Background: Mild disturbances of higher order activities of daily living are present in people diagnosed with mild cognitive impairment (MCI). These deficits may be difficult to detect among those still living independently. Unobtrusive continuous assessment of a complex activity such as home computer use may detect mild functional changes and identify MCI. We sought to determine whether long-term changes in remotely monitored computer use differ in persons with MCI in comparison with cognitively intact volunteers.
Methods: Participants enrolled in a longitudinal cohort study of unobtrusive in-home technologies to detect cognitive and motor decline in independently living seniors were assessed for computer use (number of days with use, mean daily use, and coefficient of variation of use) measured by remotely monitoring computer session start and end times.
Results: More than 230,000 computer sessions from 113 computer users (mean age, 85 years; 38 with MCI) were acquired during a mean of 36 months. In mixed-effects models, there was no difference in computer use at baseline between MCI and intact participants controlling for age, sex, education, race, and computer experience. However, over time, between MCI and intact participants, there was a significant decrease in number of days with use (P = .01), mean daily use (∼1% greater decrease/month; P = .009), and an increase in day-to-day use variability (P = .002).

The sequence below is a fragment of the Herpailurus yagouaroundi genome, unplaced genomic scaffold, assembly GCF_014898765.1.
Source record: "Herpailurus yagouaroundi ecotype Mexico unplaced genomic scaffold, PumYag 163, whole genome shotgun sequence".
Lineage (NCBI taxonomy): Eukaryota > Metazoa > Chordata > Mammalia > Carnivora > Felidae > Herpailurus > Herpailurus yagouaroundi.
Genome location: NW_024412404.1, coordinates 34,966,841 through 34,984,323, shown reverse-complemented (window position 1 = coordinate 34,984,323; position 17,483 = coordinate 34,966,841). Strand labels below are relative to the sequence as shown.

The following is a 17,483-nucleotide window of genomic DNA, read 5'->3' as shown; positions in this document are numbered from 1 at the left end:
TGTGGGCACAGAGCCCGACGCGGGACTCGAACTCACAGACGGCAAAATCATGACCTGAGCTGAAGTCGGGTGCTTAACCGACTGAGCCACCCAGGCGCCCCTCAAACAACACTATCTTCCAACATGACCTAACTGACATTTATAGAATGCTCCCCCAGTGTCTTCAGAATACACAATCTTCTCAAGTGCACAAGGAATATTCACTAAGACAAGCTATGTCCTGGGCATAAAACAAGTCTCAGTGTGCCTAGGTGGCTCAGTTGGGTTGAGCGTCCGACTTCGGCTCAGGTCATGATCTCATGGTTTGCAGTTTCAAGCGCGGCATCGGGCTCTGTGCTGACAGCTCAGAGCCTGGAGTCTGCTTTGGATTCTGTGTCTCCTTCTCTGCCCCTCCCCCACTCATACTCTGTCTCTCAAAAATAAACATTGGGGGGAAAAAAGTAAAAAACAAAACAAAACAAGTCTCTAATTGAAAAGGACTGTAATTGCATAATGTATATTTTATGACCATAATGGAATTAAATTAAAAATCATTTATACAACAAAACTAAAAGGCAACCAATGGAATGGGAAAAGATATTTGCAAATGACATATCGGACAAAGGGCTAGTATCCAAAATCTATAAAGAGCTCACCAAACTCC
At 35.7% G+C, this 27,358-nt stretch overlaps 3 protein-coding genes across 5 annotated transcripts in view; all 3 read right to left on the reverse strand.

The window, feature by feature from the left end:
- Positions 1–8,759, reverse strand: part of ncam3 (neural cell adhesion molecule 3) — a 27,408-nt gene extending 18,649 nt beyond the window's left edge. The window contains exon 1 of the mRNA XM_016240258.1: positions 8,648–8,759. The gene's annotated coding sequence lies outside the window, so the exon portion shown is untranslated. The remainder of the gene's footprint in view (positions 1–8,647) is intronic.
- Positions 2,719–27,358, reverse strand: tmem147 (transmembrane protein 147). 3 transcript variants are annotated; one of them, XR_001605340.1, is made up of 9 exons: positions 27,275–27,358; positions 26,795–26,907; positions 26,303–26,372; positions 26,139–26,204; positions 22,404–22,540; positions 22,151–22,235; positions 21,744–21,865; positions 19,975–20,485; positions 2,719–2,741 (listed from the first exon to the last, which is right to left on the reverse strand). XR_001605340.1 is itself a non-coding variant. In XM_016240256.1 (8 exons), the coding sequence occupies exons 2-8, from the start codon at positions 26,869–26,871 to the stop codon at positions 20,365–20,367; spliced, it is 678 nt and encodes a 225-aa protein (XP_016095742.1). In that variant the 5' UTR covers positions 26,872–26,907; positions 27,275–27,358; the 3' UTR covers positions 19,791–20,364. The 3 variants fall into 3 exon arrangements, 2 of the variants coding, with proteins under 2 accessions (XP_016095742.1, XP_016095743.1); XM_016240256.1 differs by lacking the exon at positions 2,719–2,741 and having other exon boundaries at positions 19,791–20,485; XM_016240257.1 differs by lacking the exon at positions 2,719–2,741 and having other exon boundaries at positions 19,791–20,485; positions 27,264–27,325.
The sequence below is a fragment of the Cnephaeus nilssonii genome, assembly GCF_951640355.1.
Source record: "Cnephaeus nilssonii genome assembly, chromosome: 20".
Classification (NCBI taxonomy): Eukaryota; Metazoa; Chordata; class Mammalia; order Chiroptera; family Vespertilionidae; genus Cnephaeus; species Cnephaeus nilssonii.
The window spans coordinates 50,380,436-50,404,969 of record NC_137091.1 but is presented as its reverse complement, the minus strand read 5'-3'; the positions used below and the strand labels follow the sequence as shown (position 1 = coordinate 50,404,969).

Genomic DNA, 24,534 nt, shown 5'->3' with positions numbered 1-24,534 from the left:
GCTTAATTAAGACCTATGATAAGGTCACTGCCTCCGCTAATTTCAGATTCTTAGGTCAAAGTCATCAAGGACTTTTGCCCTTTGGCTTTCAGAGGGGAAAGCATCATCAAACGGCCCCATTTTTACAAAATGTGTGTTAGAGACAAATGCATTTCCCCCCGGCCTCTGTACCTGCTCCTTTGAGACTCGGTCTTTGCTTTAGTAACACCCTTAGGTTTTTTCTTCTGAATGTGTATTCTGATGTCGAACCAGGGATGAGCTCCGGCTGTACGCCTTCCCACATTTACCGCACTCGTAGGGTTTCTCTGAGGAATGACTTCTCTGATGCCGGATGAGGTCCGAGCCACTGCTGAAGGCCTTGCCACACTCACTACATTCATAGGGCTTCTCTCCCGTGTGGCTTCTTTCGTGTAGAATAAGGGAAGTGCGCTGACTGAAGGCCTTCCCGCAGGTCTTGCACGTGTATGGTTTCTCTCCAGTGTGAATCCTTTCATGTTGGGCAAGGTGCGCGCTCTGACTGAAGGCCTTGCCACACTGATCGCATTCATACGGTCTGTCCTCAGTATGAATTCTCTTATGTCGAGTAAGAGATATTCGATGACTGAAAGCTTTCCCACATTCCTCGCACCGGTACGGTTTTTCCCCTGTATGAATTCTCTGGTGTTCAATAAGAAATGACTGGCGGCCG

Conclusions: Computer use change can be monitored unobtrusively and indicates individuals with MCI. With 79% of those 55 to 64 years old now online, this may be an ecologically valid and efficient approach to track subtle, clinically meaningful change with aging.
Keywords: Activities of daily living; Assessment of cognitive disorders/dementia; Cohort studies; Computer use; Mild cognitive impairment.
Copyright © 2014 The Alzheimer's Association. Published by Elsevier Inc. All rights reserved.